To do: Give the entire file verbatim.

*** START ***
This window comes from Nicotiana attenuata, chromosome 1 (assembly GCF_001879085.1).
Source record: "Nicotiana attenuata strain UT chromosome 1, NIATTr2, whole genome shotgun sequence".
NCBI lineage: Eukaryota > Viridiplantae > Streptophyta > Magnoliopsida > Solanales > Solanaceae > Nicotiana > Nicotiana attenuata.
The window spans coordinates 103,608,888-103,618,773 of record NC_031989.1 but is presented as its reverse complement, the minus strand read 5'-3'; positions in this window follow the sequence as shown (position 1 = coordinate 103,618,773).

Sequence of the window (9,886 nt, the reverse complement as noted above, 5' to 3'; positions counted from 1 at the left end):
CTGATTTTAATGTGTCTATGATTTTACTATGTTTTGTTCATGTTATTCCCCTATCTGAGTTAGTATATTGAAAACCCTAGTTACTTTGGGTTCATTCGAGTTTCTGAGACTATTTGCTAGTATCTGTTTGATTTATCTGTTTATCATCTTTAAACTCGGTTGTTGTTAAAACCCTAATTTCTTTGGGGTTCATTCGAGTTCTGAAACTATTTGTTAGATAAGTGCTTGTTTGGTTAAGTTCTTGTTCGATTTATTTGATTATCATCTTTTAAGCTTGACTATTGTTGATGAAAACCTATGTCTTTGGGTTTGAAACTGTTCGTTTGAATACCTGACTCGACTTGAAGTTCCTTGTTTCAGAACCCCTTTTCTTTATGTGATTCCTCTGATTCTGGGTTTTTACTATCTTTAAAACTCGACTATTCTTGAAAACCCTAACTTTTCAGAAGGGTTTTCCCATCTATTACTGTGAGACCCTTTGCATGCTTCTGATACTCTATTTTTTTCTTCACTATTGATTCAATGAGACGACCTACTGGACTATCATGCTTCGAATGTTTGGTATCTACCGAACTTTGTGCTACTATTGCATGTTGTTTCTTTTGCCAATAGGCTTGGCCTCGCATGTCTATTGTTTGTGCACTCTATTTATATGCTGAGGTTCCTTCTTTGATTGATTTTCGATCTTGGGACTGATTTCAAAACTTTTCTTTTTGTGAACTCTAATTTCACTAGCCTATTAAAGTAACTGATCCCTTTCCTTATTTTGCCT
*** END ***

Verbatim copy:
This window comes from Nicotiana attenuata, chromosome 1 (assembly GCF_001879085.1).
Source record: "Nicotiana attenuata strain UT chromosome 1, NIATTr2, whole genome shotgun sequence".
NCBI lineage: Eukaryota > Viridiplantae > Streptophyta > Magnoliopsida > Solanales > Solanaceae > Nicotiana > Nicotiana attenuata.
The window spans coordinates 103,608,888-103,618,773 of record NC_031989.1 but is presented as its reverse complement, the minus strand read 5'-3'; positions in this window follow the sequence as shown (position 1 = coordinate 103,618,773).

Sequence of the window (9,886 nt, the reverse complement as noted above, 5' to 3'; positions counted from 1 at the left end):
CTGATTTTAATGTGTCTATGATTTTACTATGTTTTGTTCATGTTATTCCCCTATCTGAGTTAGTATATTGAAAACCCTAGTTACTTTGGGTTCATTCGAGTTTCTGAGACTATTTGCTAGTATCTGTTTGATTTATCTGTTTATCATCTTTAAACTCGGTTGTTGTTAAAACCCTAATTTCTTTGGGGTTCATTCGAGTTCTGAAACTATTTGTTAGATAAGTGCTTGTTTGGTTAAGTTCTTGTTCGATTTATTTGATTATCATCTTTTAAGCTTGACTATTGTTGATGAAAACCTATGTCTTTGGGTTTGAAACTGTTCGTTTGAATACCTGACTCGACTTGAAGTTCCTTGTTTCAGAACCCCTTTTCTTTATGTGATTCCTCTGATTCTGGGTTTTTACTATCTTTAAAACTCGACTATTCTTGAAAACCCTAACTTTTCAGAAGGGTTTTCCCATCTATTACTGTGAGACCCTTTGCATGCTTCTGATACTCTATTTTTTTCTTCACTATTGATTCAATGAGACGACCTACTGGACTATCATGCTTCGAATGTTTGGTATCTACCGAACTTTGTGCTACTATTGCATGTTGTTTCTTTTGCCAATAGGCTTGGCCTCGCATGTCTATTGTTTGTGCACTCTATTTATATGCTGAGGTTCCTTCTTTGATTGATTTTCGATCTTGGGACTGATTTCAAAACTTTTCTTTTTGTGAACTCTAATTTCACTAGCCTATTAAAGTAACTGATCCCTTTCCTTATTTTGCCT